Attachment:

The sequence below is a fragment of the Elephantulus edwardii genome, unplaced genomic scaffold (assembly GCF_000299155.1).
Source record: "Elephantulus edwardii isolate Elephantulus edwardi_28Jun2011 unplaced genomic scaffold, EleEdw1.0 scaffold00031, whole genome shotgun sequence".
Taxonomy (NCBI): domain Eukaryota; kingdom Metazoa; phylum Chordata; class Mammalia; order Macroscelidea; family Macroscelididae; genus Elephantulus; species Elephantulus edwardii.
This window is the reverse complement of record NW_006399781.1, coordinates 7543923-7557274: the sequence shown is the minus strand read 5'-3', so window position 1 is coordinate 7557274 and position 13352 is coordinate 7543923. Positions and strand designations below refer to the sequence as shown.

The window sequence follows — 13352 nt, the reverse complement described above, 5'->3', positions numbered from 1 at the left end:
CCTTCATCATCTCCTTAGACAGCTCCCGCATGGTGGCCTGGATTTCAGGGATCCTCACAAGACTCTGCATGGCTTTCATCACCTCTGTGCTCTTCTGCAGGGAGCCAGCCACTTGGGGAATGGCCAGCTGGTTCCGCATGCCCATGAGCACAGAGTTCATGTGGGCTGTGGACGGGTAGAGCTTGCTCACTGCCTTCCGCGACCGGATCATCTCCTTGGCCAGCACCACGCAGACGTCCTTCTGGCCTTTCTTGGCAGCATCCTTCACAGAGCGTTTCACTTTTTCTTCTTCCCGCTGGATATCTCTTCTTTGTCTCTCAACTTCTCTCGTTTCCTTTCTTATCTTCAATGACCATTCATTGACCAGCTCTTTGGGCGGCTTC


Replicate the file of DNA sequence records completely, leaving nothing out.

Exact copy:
The sequence below is a fragment of the Elephantulus edwardii genome, unplaced genomic scaffold (assembly GCF_000299155.1).
Source record: "Elephantulus edwardii isolate Elephantulus edwardi_28Jun2011 unplaced genomic scaffold, EleEdw1.0 scaffold00031, whole genome shotgun sequence".
Taxonomy (NCBI): domain Eukaryota; kingdom Metazoa; phylum Chordata; class Mammalia; order Macroscelidea; family Macroscelididae; genus Elephantulus; species Elephantulus edwardii.
This window is the reverse complement of record NW_006399781.1, coordinates 7543923-7557274: the sequence shown is the minus strand read 5'-3', so window position 1 is coordinate 7557274 and position 13352 is coordinate 7543923. Positions and strand designations below refer to the sequence as shown.

The window sequence follows — 13352 nt, the reverse complement described above, 5'->3', positions numbered from 1 at the left end:
CCTTCATCATCTCCTTAGACAGCTCCCGCATGGTGGCCTGGATTTCAGGGATCCTCACAAGACTCTGCATGGCTTTCATCACCTCTGTGCTCTTCTGCAGGGAGCCAGCCACTTGGGGAATGGCCAGCTGGTTCCGCATGCCCATGAGCACAGAGTTCATGTGGGCTGTGGACGGGTAGAGCTTGCTCACTGCCTTCCGCGACCGGATCATCTCCTTGGCCAGCACCACGCAGACGTCCTTCTGGCCTTTCTTGGCAGCATCCTTCACAGAGCGTTTCACTTTTTCTTCTTCCCGCTGGATATCTCTTCTTTGTCTCTCAACTTCTCTCGTTTCCTTTCTTATCTTCAATGACCATTCATTGACCAGCTCTTTGGGCGGCTTC